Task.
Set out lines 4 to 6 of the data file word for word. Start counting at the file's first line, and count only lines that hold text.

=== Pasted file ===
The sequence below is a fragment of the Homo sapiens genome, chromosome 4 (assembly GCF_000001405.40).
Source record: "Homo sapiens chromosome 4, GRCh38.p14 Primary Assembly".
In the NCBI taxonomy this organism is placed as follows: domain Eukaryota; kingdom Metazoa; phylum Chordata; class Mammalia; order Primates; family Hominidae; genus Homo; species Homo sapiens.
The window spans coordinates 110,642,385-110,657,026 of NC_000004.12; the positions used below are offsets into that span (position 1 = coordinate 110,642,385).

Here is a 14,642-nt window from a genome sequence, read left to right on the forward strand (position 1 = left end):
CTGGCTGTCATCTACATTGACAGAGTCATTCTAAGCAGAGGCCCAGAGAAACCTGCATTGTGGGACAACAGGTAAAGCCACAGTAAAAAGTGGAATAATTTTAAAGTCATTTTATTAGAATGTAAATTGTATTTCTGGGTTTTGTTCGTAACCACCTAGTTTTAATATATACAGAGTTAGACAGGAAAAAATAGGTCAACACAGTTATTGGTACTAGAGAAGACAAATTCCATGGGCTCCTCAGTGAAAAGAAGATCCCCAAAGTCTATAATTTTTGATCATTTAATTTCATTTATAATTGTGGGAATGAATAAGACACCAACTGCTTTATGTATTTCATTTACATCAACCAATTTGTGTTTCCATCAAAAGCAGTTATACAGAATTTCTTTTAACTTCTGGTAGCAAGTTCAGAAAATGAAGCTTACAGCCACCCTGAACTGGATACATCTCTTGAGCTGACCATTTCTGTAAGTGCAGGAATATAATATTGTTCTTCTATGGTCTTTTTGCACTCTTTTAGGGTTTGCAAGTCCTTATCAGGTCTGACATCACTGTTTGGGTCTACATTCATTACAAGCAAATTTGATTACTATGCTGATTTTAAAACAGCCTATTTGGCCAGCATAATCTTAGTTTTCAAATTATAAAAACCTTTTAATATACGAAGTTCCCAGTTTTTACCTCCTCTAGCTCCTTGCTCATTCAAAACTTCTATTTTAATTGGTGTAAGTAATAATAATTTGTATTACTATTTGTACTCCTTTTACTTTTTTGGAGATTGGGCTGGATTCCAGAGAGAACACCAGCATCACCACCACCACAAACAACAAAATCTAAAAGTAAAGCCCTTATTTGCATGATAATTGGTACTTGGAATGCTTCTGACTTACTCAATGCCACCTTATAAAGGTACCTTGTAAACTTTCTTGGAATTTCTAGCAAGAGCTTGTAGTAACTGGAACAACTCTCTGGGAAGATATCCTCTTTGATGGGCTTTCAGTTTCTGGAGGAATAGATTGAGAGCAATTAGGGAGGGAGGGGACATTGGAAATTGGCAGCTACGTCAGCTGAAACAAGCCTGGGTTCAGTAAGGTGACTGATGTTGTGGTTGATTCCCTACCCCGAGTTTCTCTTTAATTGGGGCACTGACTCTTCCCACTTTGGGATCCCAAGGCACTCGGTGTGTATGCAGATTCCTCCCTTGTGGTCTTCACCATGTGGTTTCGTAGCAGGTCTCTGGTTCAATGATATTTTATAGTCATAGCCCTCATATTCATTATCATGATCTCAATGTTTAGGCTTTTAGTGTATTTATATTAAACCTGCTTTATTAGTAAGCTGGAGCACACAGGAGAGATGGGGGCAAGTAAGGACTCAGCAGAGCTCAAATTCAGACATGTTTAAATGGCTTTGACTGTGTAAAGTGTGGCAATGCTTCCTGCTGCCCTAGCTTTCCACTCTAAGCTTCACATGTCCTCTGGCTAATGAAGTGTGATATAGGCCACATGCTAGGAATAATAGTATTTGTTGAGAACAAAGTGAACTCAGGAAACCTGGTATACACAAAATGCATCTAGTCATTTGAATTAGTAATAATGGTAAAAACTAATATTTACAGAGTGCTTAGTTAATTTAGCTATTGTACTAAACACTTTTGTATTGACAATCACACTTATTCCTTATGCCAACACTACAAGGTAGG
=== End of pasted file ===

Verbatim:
The window spans coordinates 110,642,385-110,657,026 of NC_000004.12; the positions used below are offsets into that span (position 1 = coordinate 110,642,385).

Here is a 14,642-nt window from a genome sequence, read left to right on the forward strand (position 1 = left end):
CTGGCTGTCATCTACATTGACAGAGTCATTCTAAGCAGAGGCCCAGAGAAACCTGCATTGTGGGACAACAGGTAAAGCCACAGTAAAAAGTGGAATAATTTTAAAGTCATTTTATTAGAATGTAAATTGTATTTCTGGGTTTTGTTCGTAACCACCTAGTTTTAATATATACAGAGTTAGACAGGAAAAAATAGGTCAACACAGTTATTGGTACTAGAGAAGACAAATTCCATGGGCTCCTCAGTGAAAAGAAGATCCCCAAAGTCTATAATTTTTGATCATTTAATTTCATTTATAATTGTGGGAATGAATAAGACACCAACTGCTTTATGTATTTCATTTACATCAACCAATTTGTGTTTCCATCAAAAGCAGTTATACAGAATTTCTTTTAACTTCTGGTAGCAAGTTCAGAAAATGAAGCTTACAGCCACCCTGAACTGGATACATCTCTTGAGCTGACCATTTCTGTAAGTGCAGGAATATAATATTGTTCTTCTATGGTCTTTTTGCACTCTTTTAGGGTTTGCAAGTCCTTATCAGGTCTGACATCACTGTTTGGGTCTACATTCATTACAAGCAAATTTGATTACTATGCTGATTTTAAAACAGCCTATTTGGCCAGCATAATCTTAGTTTTCAAATTATAAAAACCTTTTAATATACGAAGTTCCCAGTTTTTACCTCCTCTAGCTCCTTGCTCATTCAAAACTTCTATTTTAATTGGTGTAAGTAATAATAATTTGTATTACTATTTGTACTCCTTTTACTTTTTTGGAGATTGGGCTGGATTCCAGAGAGAACACCAGCATCACCACCACCACAAACAACAAAATCTAAAAGTAAAGCCCTTATTTGCATGATAATTGGTACTTGGAATGCTTCTGACTTACTCAATGCCACCTTATAAAGGTACCTTGTAAACTTTCTTGGAATTTCTAGCAAGAGCTTGTAGTAACTGGAACAACTCTCTGGGAAGATATCCTCTTTGATGGGCTTTCAGTTTCTGGAGGAATAGATTGAGAGCAATTAGGGAGGGAGGGGACATTGGAAATTGGCAGCTACGTCAGCTGAAACAAGCCTGGGTTCAGTAAGGTGACTGATGTTGTGGTTGATTCCCTACCCCGAGTTTCTCTTTAATTGGGGCACTGACTCTTCCCACTTTGGGATCCCAAGGCACTCGGTGTGTATGCAGATTCCTCCCTTGTGGTCTTCACCATGTGGTTTCGTAGCAGGTCTCTGGTTCAATGATATTTTATAGTCATAGCCCTCATATTCATTATCATGATCTCAATGTTTAGGCTTTTAGTGTATTTATATTAAACCTGCTTTATTAGTAAGCTGGAGCACACAGGAGAGATGGGGGCAAGTAAGGACTCAGCAGAGCTCAAATTCAGACATGTTTAAATGGCTTTGACTGTGTAAAGTGTGGCAATGCTTCCTGCTGCCCTAGCTTTCCACTCTAAGCTTCACATGTCCTCTGGCTAATGAAGTGTGATATAGGCCACATGCTAGGAATAATAGTATTTGTTGAGAACAAAGTGAACTCAGGAAACCTGGTATACACAAAATGCATCTAGTCATTTGAATTAGTAATAATGGTAAAAACTAATATTTACAGAGTGCTTAGTTAATTTAGCTATTGTACTAAACACTTTTGTATTGACAATCACACTTATTCCTTATGCCAACACTACAAGGTAGG